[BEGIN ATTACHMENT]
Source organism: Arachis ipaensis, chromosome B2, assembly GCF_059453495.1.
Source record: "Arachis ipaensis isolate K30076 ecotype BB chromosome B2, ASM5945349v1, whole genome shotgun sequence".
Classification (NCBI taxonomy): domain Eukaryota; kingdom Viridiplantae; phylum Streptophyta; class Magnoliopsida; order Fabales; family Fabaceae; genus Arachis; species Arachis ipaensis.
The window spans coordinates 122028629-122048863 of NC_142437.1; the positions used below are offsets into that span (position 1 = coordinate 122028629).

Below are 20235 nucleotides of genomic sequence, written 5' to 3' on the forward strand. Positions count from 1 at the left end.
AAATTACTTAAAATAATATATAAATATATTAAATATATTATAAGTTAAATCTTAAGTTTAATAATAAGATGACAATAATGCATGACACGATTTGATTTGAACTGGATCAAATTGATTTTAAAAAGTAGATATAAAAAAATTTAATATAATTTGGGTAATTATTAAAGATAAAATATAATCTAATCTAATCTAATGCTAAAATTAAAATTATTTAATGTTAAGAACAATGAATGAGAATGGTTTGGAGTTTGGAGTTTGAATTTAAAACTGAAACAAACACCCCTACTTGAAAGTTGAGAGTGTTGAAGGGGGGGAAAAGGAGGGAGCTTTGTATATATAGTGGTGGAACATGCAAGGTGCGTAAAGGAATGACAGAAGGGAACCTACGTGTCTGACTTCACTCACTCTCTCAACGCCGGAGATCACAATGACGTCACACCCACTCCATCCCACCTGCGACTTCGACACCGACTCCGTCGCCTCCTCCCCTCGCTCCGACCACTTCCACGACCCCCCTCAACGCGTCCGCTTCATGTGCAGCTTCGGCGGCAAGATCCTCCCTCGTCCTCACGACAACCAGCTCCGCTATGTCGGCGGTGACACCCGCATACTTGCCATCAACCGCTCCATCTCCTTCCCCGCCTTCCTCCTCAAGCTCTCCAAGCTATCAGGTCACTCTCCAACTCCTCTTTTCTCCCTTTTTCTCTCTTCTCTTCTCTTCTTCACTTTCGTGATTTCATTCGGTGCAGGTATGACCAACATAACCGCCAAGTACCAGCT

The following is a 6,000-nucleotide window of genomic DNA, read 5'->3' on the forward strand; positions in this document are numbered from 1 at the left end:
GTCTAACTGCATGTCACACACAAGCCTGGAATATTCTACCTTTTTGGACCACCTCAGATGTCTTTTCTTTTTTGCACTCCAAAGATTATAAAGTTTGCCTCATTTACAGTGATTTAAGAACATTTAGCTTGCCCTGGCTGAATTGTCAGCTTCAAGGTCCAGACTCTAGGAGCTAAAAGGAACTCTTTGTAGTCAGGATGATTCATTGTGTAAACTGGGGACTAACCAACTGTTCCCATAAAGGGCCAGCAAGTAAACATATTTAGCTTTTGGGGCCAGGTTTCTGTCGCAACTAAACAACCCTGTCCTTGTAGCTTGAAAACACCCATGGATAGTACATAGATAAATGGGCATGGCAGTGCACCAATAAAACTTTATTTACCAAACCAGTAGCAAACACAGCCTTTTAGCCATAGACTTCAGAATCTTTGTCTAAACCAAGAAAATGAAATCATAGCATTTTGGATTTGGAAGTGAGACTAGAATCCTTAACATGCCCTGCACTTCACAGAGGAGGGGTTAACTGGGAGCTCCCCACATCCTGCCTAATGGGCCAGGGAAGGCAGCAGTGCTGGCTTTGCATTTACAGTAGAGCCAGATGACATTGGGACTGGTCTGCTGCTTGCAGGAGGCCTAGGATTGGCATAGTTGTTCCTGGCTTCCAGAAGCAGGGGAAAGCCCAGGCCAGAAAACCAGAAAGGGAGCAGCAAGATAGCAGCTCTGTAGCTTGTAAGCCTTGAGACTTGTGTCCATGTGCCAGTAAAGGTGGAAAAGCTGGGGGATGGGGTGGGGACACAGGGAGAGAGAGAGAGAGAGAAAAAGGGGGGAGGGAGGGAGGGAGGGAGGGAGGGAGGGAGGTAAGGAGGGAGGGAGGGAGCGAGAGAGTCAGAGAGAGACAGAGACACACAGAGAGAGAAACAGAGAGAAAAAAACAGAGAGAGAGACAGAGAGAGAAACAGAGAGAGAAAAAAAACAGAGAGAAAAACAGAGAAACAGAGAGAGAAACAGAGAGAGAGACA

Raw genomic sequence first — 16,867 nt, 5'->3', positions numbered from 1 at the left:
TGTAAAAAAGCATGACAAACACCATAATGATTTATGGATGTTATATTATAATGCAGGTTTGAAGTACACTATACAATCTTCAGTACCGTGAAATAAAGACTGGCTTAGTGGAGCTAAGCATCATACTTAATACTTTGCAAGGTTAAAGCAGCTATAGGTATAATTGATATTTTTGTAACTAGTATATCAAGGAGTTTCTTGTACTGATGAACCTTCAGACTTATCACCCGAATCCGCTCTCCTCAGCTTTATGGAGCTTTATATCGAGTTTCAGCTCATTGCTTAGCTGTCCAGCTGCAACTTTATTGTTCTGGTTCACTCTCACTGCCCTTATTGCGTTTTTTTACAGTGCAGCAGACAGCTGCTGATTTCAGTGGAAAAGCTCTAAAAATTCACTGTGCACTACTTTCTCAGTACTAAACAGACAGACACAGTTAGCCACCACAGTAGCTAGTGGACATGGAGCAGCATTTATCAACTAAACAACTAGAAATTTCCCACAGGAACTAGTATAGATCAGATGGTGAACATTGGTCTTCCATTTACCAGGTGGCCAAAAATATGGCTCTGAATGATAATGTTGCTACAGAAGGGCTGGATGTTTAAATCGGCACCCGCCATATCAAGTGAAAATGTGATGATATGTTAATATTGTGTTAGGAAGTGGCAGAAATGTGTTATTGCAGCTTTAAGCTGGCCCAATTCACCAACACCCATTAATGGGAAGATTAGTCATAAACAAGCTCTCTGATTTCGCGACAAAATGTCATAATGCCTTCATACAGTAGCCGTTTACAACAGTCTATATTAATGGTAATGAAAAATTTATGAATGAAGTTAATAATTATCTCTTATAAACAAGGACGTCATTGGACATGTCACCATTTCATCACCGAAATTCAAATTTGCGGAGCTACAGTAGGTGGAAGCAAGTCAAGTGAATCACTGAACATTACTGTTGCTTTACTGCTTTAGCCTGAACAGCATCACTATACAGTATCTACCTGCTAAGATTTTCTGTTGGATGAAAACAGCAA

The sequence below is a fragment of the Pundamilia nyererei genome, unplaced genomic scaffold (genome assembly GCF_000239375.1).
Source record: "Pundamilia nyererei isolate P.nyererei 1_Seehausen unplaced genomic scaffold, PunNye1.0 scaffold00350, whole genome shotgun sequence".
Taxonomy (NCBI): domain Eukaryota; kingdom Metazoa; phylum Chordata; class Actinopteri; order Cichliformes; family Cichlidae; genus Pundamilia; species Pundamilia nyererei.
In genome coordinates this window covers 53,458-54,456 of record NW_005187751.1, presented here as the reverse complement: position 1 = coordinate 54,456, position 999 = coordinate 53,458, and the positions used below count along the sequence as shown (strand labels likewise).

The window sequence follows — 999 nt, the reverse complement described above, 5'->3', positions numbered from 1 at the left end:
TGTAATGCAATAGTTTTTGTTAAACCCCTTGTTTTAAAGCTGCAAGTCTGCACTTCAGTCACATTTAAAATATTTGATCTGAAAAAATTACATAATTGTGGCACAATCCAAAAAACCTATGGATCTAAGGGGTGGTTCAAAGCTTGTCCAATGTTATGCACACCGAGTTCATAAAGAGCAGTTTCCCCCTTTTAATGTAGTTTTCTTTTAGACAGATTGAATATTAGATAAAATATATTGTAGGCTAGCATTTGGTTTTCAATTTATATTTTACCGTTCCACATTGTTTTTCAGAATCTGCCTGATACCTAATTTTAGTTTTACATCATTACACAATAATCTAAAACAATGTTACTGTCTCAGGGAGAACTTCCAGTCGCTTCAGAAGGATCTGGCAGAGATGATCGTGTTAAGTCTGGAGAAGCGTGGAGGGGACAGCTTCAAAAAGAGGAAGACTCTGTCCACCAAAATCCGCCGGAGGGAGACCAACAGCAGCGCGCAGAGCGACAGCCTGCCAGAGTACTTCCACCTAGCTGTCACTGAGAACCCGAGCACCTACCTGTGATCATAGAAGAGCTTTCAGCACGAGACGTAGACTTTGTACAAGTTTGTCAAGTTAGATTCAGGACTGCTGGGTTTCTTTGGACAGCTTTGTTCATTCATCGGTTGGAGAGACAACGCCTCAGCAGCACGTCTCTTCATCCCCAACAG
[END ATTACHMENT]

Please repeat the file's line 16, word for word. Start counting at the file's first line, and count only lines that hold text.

TGTAATGCAATAGTTTTTGTTAAACCCCTTGTTTTAAAGCTGCAAGTCTGCACTTCAGTCACATTTAAAATATTTGATCTGAAAAAATTACATAATTGTGGCACAATCCAAAAAACCTATGGATCTAAGGGGTGGTTCAAAGCTTGTCCAATGTTATGCACACCGAGTTCATAAAGAGCAGTTTCCCCCTTTTAATGTAGTTTTCTTTTAGACAGATTGAATATTAGATAAAATATATTGTAGGCTAGCATTTGGTTTTCAATTTATATTTTACCGTTCCACATTGTTTTTCAGAATCTGCCTGATACCTAATTTTAGTTTTACATCATTACACAATAATCTAAAACAATGTTACTGTCTCAGGGAGAACTTCCAGTCGCTTCAGAAGGATCTGGCAGAGATGATCGTGTTAAGTCTGGAGAAGCGTGGAGGGGACAGCTTCAAAAAGAGGAAGACTCTGTCCACCAAAATCCGCCGGAGGGAGACCAACAGCAGCGCGCAGAGCGACAGCCTGCCAGAGTACTTCCACCTAGCTGTCACTGAGAACCCGAGCACCTACCTGTGATCATAGAAGAGCTTTCAGCACGAGACGTAGACTTTGTACAAGTTTGTCAAGTTAGATTCAGGACTGCTGGGTTTCTTTGGACAGCTTTGTTCATTCATCGGTTGGAGAGACAACGCCTCAGCAGCACGTCTCTTCATCCCCAACAG